Brett Kavanaugh’s confirmation to the Supreme Court over the weekend fundamentally shifted the makeup of one institution of the United States government; now the question is how much it will affect two others: the US Senate and House of Representatives. His confirmation and the fight beforehand are likely to hang over the upcoming 2018 midterm elections, but it’s not clear what effect they will have, including in key Senate races.
CBS News’s latest Battleground Tracker poll checked in on how the battle over Kavanaugh’s nomination played out among voters in Texas, Tennessee, Arizona, and New Jersey heading toward the November elections. The findings: A majority of voters in all four states said the fight motivated them to get out and vote this November, but which way that would motivate them changed depending on the state. In Tennessee and Texas, more voters wanted their senators to confirm Kavanaugh rather than oppose him. In Arizona, it was about even, and in New Jersey, voters wanted him opposed.
The CBS poll was conducted by YouGov from October 2 to 5, prior to Kavanaugh’s confirmation on Saturday.
In Tennessee, 47 percent of voters said they wanted Kavanaugh confirmed, while 30 percent did not. In Texas, 43 percent approved of Kavanaugh’s confirmation and 35 percent did not. In Arizona, it was much closer, with 41 percent wanting him confirmed and 39 percent opposed. And in New Jersey, 38 percent of voters wanted Kavanaugh on the Supreme Court, while 44 percent did not.
Voter opinions seem to fall in line with how the states generally tend to lean politically: Tennessee and Texas are both traditionally red, Arizona is a bit more purple, and New Jersey blue.
Regardless of whether voters supported or opposed him, they said the Kavanaugh fight has energized them to go to the polls — though it could be that many of those people were already likely to vote in the first place. As CBS News points out, it could be the case that most of those people were already very likely to vote anyway, because a majority of them report having voted in a recent midterm.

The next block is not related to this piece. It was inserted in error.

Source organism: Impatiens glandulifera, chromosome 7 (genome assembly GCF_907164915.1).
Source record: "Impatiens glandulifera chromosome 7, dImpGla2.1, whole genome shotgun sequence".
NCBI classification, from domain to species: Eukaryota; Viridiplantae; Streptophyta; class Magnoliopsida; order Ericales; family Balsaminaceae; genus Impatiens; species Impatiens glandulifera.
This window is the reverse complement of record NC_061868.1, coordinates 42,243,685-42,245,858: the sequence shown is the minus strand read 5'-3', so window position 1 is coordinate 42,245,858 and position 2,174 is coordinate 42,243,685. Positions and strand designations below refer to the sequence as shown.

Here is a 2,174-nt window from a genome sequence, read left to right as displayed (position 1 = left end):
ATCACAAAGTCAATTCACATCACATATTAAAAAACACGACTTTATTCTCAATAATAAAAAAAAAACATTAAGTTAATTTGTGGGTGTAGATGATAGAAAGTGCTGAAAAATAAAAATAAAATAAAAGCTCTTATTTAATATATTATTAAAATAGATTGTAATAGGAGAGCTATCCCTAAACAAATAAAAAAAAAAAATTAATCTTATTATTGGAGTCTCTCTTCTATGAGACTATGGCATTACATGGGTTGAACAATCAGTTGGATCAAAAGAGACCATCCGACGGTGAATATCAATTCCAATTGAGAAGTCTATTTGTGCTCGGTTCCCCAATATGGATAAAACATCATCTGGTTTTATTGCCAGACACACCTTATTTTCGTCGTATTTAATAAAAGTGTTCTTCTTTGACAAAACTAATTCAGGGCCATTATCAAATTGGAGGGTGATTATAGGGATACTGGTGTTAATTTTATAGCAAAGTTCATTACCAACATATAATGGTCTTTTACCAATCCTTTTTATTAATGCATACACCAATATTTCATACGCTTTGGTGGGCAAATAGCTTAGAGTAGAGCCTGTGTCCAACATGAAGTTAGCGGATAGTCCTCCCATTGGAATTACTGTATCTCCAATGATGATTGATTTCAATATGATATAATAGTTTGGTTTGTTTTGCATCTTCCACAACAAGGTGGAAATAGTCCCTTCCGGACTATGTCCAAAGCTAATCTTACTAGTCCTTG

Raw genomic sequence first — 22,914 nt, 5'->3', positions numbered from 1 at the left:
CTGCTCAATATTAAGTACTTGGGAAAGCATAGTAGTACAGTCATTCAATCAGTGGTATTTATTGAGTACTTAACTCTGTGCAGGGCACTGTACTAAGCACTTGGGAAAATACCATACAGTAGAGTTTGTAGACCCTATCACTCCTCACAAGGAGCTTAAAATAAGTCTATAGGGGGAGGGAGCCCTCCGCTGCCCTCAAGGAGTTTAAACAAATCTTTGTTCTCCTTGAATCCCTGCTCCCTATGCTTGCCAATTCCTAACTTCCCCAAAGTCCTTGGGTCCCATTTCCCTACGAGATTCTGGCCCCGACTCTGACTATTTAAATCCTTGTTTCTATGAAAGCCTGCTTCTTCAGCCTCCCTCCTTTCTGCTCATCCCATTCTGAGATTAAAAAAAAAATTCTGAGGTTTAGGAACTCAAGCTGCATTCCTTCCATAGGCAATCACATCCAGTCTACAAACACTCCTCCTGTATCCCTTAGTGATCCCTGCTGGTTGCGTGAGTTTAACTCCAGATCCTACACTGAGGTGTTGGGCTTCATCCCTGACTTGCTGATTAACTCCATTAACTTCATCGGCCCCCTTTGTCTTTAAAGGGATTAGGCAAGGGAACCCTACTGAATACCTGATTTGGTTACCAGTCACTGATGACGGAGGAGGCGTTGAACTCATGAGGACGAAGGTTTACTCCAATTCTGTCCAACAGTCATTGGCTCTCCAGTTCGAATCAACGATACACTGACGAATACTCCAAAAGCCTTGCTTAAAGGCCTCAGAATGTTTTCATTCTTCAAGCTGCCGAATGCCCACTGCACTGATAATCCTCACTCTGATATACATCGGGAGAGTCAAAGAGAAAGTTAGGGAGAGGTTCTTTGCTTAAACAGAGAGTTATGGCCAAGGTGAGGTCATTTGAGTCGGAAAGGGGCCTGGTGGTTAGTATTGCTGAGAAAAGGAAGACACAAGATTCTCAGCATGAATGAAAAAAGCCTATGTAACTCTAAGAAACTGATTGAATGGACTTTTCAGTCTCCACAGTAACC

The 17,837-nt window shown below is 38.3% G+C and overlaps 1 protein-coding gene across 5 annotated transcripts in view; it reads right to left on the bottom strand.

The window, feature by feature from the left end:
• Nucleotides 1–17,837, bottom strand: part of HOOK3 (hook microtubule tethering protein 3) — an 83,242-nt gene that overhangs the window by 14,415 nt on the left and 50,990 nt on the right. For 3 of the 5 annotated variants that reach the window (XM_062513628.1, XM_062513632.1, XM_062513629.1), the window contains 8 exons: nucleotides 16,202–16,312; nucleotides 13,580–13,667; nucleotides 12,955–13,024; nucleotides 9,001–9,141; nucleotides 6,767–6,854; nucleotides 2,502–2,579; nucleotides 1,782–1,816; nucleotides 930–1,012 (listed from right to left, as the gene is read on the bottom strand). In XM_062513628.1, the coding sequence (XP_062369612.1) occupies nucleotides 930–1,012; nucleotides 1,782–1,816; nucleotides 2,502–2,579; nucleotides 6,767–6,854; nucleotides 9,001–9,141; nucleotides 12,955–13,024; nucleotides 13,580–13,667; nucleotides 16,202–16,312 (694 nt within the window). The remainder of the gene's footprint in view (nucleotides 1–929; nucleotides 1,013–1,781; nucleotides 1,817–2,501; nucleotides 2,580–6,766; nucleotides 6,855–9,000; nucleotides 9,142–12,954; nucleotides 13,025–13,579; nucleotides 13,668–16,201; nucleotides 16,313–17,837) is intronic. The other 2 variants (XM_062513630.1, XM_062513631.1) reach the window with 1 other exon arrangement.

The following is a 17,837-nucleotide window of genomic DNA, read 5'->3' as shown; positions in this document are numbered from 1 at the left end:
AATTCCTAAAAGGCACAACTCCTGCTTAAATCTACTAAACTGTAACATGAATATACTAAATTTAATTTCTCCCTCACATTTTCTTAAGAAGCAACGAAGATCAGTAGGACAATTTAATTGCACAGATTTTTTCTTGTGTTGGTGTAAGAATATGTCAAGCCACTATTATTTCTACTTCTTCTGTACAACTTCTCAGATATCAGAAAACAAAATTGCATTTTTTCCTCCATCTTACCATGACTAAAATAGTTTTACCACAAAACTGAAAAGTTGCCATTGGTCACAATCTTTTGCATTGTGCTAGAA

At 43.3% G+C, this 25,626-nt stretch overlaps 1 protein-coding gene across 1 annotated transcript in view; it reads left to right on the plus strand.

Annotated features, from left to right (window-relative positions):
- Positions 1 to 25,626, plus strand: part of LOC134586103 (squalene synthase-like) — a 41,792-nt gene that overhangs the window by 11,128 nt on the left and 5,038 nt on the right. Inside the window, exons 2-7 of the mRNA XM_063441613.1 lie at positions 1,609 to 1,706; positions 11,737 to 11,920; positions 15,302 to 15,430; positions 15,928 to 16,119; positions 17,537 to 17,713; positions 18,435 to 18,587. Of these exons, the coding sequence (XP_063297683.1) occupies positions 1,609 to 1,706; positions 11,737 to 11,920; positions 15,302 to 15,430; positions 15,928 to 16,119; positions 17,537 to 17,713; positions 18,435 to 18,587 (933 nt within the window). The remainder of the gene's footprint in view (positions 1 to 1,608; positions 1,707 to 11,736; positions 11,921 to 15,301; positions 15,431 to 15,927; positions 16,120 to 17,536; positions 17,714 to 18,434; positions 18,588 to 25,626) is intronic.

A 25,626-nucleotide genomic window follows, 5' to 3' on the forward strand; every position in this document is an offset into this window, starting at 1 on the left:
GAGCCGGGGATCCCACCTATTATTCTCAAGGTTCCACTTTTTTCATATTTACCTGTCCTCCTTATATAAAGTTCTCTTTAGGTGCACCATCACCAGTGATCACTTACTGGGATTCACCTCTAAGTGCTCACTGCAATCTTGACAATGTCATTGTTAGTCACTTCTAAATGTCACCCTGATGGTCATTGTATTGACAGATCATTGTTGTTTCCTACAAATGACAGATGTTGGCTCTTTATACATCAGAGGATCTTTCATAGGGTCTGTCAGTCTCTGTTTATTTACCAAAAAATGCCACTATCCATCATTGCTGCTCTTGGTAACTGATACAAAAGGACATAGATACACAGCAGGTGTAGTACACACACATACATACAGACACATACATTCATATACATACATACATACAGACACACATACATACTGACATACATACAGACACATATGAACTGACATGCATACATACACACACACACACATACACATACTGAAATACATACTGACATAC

With those consistent voters, the Kavanaugh motivation seems to align with the state’s political leanings more broadly. In Texas, where Republican Sen. Ted Cruz is in a heated race against Democratic challenger Rep. Beto O’Rourke, 73 percent of Republicans say Kavanaugh’s nomination made them more energized, compared to 60 percent of Democrats. In Arizona, where it’s Republican Martha McSally against Democrat Kyrsten Sinema, 63 percent of both Democrats and Republicans said they were more motivated by Kavanaugh.
But CBS News also found a contingent of voters who were possibly newly activated by the confirmation fight. One in five people who said they were energized by Kavanaugh’s nomination didn’t report voting in the 2010 or 2014 midterms. Per CBS:
In each state, the Democratic Senate candidate is doing better among this smaller group of new midterm voters motivated by the issue than among the larger group of previous midterm voters who are.
In the Arizona Senate race, Democrats may benefit electorally from the confirmation. Among likely Arizona voters who said they might still change their mind about whom to support, 30 percent said Kavanaugh’s confirmation would make them more likely to consider voting for a Democrat, while only 10 percent said the same for a Republican.
We still don’t really know what Kavanaugh’s confirmation will mean in 2018 and beyond
The battle over Kavanaugh’s nomination and ultimate confirmation was one of the most bruising fights over a Supreme Court pick in recent history. Republicans have suggested that the fight has energized their voters in an election cycle where previously they were concerned their constituents might not be excited to go to the polls.
As Vox’s Dylan Scott points out, the landscape appears complicated. The Kavanaugh fight might be good for the GOP’s prospects in the Senate, as many battles are being fought in red states, but in the House races, it’s a different story:
Republicans might be improving their odds of keeping the Senate, where the GOP base will be crucial — several vulnerable Democrats are up for reelection in states that Trump won in 2016 and where he still remains popular. But the Supreme Court fight might not help as much in the House elections, where suburban swing districts — and swing voters, women in particular — will decide who controls the chamber.
Keep in mind, the Kavanaugh effect will likely be *VERY* different in the Senate (red/rural states where Dems have to vote on him) vs. the House (swing suburban CDs where Rs are already battling Trump's unpopularity).— Dave Wasserman (@Redistrict) October 3, 2018
In November, we’ll find out.